For modern-day adventure seekers and technology enthusiasts, geocaching is an ideal sport. Unfortunately, the high expenses of the tools required for the activity have prevented many from giving it a shot. Well, not anymore. Liverpool Public Library, 310 Tulip St., Liverpool (457-0310), has put together eight OnSafari Geocaching Kits, including a Garmin eTrex 20 handheld GPS device, a getting-started guide and The Geocaching Handbook, all tucked neatly away into a small, red shoulder bag.
Not only are adults permitted to borrow the equipment for up to one week using their Onondaga County Public Library card, but a contest provides a greater incentive for adventurers to go out and locate all five geocaches hidden at Onondaga Lake Park. Anyone who discovers the geocaches before July 22, signs the paper log found inside the geocache and registers online at geocaching.com, has the chance to win a free family boat cruise on the Erie Canal, from Mid-Lakes Navigation Company.
“I like it because with the economy being so bad there’s a lot more people doing stay-cations and this gives them a chance to try out this new sport,” said Jean Armour Polly, executive director of the Liverpool Public Library.
Geocaching is a worldwide phenomenon that has been blossoming over the past several years. Although many people are unaware of it, there are dedicated geocaching groups in Central New York, like the CNY Geocachers. Different organizations set up geocaches, composed of various-size containers filled with small trinkets, in all sorts of areas.
“I think we are getting people new to the sport who are just trying it out and want to see what they can do,” said Polly. “They go out for a week. You got a vacation week, you can spend it finding them all around Onondaga County. You don’t have to be a rugged outdoor person to do this.”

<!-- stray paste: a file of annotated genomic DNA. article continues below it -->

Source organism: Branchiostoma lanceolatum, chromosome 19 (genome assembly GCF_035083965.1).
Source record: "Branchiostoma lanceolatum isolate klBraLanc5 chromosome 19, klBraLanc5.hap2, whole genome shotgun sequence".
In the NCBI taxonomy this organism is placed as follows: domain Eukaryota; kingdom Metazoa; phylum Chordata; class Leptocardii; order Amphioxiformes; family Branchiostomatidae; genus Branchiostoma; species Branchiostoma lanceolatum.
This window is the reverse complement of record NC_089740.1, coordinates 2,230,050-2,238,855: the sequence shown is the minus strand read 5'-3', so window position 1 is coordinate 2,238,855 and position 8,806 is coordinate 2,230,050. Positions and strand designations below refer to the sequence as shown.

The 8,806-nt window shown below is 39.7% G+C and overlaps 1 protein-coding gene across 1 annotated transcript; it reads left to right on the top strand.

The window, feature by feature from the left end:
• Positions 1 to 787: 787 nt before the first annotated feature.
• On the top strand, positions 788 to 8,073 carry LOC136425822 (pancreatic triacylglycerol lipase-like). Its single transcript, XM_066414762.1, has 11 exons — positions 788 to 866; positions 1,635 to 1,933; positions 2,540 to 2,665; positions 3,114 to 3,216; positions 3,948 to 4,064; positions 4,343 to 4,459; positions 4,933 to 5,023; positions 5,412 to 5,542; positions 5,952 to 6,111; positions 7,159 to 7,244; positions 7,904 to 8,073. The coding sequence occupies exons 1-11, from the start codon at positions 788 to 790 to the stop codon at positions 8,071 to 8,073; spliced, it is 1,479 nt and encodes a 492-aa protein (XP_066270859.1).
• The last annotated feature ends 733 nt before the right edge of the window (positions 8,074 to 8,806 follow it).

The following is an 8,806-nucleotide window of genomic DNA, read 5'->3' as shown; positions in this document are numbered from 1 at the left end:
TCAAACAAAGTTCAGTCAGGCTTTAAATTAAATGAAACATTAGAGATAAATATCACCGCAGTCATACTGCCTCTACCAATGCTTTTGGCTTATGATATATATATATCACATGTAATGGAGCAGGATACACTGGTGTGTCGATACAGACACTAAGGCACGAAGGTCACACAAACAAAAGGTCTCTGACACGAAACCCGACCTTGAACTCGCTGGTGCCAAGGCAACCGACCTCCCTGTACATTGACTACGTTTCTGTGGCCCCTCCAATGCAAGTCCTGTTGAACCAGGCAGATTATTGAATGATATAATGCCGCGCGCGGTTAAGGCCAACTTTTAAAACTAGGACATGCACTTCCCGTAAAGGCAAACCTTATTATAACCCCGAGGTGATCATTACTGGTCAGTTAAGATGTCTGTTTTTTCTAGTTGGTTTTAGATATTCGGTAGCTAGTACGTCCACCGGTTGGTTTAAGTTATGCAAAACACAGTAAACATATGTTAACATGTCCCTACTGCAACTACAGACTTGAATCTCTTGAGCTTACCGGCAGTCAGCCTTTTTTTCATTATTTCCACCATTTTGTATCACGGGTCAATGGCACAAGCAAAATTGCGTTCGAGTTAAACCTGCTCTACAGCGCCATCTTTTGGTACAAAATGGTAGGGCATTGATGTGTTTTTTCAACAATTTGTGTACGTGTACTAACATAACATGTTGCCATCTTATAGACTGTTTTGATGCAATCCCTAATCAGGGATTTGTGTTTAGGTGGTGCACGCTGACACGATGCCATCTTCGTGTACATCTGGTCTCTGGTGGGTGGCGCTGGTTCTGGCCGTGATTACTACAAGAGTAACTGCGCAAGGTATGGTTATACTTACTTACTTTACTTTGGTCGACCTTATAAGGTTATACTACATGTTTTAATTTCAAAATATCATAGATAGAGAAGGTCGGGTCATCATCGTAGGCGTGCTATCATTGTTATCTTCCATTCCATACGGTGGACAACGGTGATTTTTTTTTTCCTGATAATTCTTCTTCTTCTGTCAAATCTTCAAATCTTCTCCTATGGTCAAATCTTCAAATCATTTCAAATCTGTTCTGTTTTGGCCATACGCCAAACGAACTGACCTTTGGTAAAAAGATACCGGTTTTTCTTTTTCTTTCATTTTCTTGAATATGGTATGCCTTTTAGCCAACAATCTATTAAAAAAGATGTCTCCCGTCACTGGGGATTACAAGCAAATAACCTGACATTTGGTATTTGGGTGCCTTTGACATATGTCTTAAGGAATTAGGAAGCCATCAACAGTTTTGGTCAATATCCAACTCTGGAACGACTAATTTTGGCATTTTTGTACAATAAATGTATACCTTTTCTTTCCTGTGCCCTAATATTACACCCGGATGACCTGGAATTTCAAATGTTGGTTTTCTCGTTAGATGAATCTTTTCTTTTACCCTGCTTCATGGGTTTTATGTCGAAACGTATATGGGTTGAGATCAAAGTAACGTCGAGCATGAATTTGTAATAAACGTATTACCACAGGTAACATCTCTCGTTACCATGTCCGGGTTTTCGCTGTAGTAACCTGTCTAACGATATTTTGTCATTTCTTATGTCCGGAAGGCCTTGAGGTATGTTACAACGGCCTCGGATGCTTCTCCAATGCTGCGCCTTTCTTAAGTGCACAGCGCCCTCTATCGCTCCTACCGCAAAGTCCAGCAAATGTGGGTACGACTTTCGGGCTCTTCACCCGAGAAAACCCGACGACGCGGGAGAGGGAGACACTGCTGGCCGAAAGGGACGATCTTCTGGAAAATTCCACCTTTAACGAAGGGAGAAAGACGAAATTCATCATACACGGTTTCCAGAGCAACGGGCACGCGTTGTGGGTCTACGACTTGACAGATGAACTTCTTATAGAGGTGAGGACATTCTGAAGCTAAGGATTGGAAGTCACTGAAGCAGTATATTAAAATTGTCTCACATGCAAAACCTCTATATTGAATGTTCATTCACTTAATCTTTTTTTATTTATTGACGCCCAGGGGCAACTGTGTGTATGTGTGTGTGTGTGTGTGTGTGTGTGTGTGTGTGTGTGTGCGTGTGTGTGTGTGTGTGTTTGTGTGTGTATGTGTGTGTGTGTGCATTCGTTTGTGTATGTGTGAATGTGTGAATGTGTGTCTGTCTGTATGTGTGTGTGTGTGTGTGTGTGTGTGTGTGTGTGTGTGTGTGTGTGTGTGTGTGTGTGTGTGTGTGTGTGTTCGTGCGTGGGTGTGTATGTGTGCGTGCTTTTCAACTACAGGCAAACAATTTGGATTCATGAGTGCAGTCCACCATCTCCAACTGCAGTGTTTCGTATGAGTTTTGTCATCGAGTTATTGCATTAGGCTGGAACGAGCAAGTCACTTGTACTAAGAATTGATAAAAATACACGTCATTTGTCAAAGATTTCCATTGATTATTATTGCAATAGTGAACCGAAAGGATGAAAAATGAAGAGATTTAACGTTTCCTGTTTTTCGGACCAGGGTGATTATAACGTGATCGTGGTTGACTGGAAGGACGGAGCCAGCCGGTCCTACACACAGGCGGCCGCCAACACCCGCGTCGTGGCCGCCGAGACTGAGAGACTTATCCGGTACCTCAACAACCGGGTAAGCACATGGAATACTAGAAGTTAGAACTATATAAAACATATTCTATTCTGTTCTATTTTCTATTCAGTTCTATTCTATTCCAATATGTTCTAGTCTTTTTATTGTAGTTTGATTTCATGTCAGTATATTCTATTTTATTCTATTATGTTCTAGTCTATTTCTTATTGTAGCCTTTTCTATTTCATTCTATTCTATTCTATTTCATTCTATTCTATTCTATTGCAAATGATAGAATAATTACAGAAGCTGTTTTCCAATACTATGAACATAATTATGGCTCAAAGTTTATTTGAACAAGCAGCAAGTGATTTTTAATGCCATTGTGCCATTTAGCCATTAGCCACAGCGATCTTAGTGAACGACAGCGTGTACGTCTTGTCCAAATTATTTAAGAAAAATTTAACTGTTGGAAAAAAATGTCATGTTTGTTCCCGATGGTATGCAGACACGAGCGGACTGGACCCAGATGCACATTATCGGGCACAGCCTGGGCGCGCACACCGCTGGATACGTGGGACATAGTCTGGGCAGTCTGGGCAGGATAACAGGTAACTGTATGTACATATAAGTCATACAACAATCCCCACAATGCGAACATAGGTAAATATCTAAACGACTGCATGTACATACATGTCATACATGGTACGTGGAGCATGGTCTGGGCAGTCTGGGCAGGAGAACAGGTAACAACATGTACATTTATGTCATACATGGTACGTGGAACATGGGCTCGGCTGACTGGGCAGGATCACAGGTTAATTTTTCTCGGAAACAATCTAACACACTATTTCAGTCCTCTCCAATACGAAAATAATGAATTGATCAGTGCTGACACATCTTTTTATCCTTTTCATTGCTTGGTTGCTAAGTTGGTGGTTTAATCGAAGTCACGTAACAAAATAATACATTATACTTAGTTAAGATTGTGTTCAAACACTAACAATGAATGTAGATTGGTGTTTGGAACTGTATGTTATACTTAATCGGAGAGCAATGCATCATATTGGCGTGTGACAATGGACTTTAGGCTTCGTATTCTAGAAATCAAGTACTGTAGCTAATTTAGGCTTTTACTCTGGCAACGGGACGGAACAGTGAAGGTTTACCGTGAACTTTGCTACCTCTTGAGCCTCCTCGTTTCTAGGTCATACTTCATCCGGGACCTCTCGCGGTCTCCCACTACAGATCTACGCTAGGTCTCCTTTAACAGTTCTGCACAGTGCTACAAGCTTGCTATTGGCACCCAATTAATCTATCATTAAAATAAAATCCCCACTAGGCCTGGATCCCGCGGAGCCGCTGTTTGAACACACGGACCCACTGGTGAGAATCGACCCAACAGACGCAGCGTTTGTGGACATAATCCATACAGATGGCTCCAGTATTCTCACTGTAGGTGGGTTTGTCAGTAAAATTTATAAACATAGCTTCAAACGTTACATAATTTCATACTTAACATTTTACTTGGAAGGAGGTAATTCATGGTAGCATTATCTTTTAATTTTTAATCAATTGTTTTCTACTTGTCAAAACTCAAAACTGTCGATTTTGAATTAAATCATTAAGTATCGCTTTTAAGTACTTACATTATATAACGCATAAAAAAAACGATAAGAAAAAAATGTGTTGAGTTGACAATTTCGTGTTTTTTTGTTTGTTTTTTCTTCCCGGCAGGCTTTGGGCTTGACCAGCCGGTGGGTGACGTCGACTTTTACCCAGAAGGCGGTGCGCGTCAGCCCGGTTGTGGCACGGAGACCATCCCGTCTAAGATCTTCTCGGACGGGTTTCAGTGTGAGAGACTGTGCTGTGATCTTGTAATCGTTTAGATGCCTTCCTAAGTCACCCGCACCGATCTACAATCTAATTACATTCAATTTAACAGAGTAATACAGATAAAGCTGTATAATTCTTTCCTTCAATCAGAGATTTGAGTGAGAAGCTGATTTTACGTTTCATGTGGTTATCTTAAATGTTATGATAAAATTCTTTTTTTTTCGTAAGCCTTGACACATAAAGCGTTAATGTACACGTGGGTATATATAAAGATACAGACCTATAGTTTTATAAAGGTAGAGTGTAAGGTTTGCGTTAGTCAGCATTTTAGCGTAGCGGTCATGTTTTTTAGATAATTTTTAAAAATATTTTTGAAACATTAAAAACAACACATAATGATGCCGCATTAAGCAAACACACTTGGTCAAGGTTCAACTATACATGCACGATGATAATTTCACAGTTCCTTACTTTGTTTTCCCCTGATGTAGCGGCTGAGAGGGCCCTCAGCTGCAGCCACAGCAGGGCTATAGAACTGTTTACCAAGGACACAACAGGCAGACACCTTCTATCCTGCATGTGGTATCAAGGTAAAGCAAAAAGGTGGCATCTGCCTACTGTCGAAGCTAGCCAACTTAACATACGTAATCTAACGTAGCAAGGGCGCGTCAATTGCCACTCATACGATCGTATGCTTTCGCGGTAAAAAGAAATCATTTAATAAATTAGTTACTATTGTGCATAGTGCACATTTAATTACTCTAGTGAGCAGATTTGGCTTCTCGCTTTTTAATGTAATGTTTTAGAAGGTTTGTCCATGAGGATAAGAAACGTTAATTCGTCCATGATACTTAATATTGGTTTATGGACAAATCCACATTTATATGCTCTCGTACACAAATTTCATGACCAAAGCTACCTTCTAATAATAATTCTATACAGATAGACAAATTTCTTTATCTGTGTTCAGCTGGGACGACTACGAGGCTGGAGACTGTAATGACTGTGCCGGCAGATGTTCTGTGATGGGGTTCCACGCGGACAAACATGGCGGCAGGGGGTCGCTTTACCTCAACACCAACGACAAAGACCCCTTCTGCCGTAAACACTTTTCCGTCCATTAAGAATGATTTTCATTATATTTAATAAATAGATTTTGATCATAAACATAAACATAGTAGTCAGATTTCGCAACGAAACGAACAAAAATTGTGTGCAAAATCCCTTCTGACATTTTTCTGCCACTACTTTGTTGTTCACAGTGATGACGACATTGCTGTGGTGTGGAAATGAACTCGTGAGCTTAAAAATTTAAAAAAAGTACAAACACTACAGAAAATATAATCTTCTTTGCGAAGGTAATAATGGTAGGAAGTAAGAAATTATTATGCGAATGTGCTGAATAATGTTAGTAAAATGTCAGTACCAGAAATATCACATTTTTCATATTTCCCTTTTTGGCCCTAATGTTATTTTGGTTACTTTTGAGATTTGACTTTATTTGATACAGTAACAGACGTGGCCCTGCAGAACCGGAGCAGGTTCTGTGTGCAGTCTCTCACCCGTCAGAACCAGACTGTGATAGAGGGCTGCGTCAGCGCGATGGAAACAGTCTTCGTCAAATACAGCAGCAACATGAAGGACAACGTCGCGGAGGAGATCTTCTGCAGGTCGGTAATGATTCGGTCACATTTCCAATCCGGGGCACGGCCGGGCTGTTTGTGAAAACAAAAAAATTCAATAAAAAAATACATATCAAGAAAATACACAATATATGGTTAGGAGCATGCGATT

After you enter coordinates, a GPS system will lead you to 30 feet or so away from the hidden geocache. From there, you must rely on the clues provided on geocaching.com to close in on your find. Upon locating your desired geocache, a barter-and-trade system takes place. The container is filled with a number of small trinkets that other geocachers leave behind. You must then trade something of your own for one of the trinkets provided.
While some people leave behind impersonal nonperishable items like pens or small flashlights, there are others who leave travel bugs and coins that have designated adventure paths. It’s then up to geocachers to send them on their way.
Liverpool Public Library is the first library in New York state loaning out geocaching kits, and one of the few nationally that’s doing this at all, said Polly. The idea first sprang up after observing the popularity of their Eagle Watching kit, including a pair of binoculars and a map of where to spot eagles in the area. Having heard about the Onondaga Partnership grants, which seek to attract positive attention to Onondaga Lake, the library began to gather a proposal asking for more money to afford other kits, specifically the geocaching kit.
“People tend to think libraries are just books, but we’ve had such a great response to these kits that we’ve started to get some more,” said Polly. “The whole idea of the library is both education and recreation.”
After being awarded about $5,000 through the grant, Liverpool Public Library has begun purchasing even more kits to loan out. These include Stargazer Kits, with special binoculars and star charts, as well as a Family History Video Kit, including a flip-cam and 20 leading questions that dive into the most interesting aspects of family history.
Geocaching has been a learning experience for Polly, as well as other staffers at the Liverpool Public Library. With the help of the CNY Geocachers and project manager Alan Napier, they’ve had a great turnout. They can only expect a growing number of adventurers into the library as summer break lets out students eager to indulge in this new sport.
For more information, call 457-0310.